Alex Henderson | AlterNet | May 18, 2022
Chicago-based history professor Kathleen Belew, author of the 2018 book “Bring the War Home: The White Power Movement and Paramilitary America,” is known for her expertise on the dangers of white nationalist and white supremacist terrorism — a subject she has addressed in the classroom as well as in her writing and her guest appearances on MSNBC. And Belew explains why a far-right conspiracy theory known as the Great Replacement is so important to the white power movement in an op-ed/essay published by the New York Times on May 17.
Belew’s article was published three days after a mass shooting at a supermarket in Buffalo, New York, where ten people were randomly killed. Law enforcement officials allege that the 18-year-old suspect killed his victims simply because they were Black and was motivated by white nationalist ideology and a belief in the Great Replacement — which claims that liberals and progressives in the United States and other countries are trying to “replace” whites with non-white immigrants from other countries.
“It’s not immediately obvious how the ‘Great Replacement’ theory, often framed as anti-immigrant doctrine meant to preserve predominantly white societies, is connected to the shooting of Black customers and employees at a grocery store in Buffalo last weekend,” Belew explains. “Those at the store, who lived over 100 miles away from the man accused in the killings, were simply going about their lives: picking up groceries, buying a birthday cake, taking their children for ice cream. But the explanation for both the choice of targets and the brutality of an attack that killed 10 people can be found in the history of the theory. In the American context, it has in its cross-hairs a host of future targets — among them, democracy itself.”
Belew, who has been teaching at the University of Chicago but will be starting a new position at Northwestern University in Evanston, Illinois (a Chicago suburb) in July, is typically described as a history professor and author, but the term “terrorism expert” also describes Belew — as she is known for her insights on the motivations behind acts of white nationalist, white supremacist and neo-Nazi terrorism, past and present. Many pundits in the right-wing media, including Fox News, have been pretending that radical Islamist groups such as ISIS (Islamic State, Iraq and Syria) and al-Qaeda are the only terrorists who pose a threat to the U.S., but countless incidents — most recently, the Buffalo massacre — underscore the terrorist threat that far-right white racist ideology poses.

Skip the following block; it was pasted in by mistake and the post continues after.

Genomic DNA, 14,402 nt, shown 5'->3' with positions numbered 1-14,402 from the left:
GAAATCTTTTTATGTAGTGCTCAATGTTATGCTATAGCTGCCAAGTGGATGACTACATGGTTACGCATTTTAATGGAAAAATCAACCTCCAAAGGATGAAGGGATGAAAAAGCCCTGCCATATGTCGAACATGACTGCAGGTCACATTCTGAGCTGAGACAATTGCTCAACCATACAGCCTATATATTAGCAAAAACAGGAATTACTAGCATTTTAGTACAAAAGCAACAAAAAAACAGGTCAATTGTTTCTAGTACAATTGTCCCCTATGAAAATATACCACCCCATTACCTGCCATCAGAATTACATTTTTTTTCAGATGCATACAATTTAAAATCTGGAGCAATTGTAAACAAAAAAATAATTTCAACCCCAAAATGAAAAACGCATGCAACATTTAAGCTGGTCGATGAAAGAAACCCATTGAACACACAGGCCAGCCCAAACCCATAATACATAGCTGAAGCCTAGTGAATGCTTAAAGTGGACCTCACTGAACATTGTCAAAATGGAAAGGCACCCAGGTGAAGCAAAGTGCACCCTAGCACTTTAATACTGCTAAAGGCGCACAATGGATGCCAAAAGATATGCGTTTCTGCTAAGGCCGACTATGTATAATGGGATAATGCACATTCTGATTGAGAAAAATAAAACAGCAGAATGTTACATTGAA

According to Belew, the Great Replacement theory is “the latest incarnation of an old idea: the belief that elites are attempting to destroy the white race by overwhelming it with non-white groups and thinning them out with interbreeding until white people no longer exist.” And it reflects an “obsession with protecting white birthrates.”
“For decades,” Belew observes, “white-power activists have worried about their status as a majority. They see a looming demographic crisis and talk about when their community, town or the United States will no longer be majority white. Even when demographic change slows, this fear has not abated.”
Belew adds, “This belief transforms social issues into direct threats: Immigration is a problem because immigrants will outbreed the white population. Abortion is a problem because White babies will be aborted. LGBTQ rights and feminism will take women from the home and decrease the white birthrate. Integration, intermarriage and even the presence of Black people distant from a white community — an issue apparently of keen interest in the Buffalo attack — are seen as a threat to the white birthrate through the threat of miscegenation.”
Belew emphasizes that the fear and paranoia behind the Great Replacement theory “is never only about immigration.”
“When gunmen write about ‘replacers,’ they might just as easily mean any person of color, whether they have American roots or not,” Belew explains. “Replacement theory is about the violent defense of whiteness.”
The Great Replacement theory, in its 21st Century incarnation, originated in France with author Renaud Camus and his 2011 book “Le Grand Remplacement,” which claims that French liberals and progressives in France are trying to “replace” France’s white population with non-whites. But as Belew has been pointing out, variations of the “replacement” concept existed among white supremacists and white nationalists long before that. And she finds it troubling that MAGA figures like Fox News’ Tucker Carlson and House Republican Conference Chair Elise Stefanik (now the third highest-ranking Republican in the U.S. House of Representatives) have been “mainstreaming” the Great Replacement theory.
“It is impossible to separate Replacement theory from its violent implications, as decades of terrorism by its adherents shows us,” Belew warns. “The mainstreaming of replacement theory, whether through Tucker Carlson’s show or in Elise Stefanik’s campaign ads, will continue to have disastrous consequences…. Clearly, this is not a fringe idea anymore. Decades of violence at the hands of extremists tell us that such ideas will lead to further violence. Mainstreaming of the idea means that the window for action is closing.”
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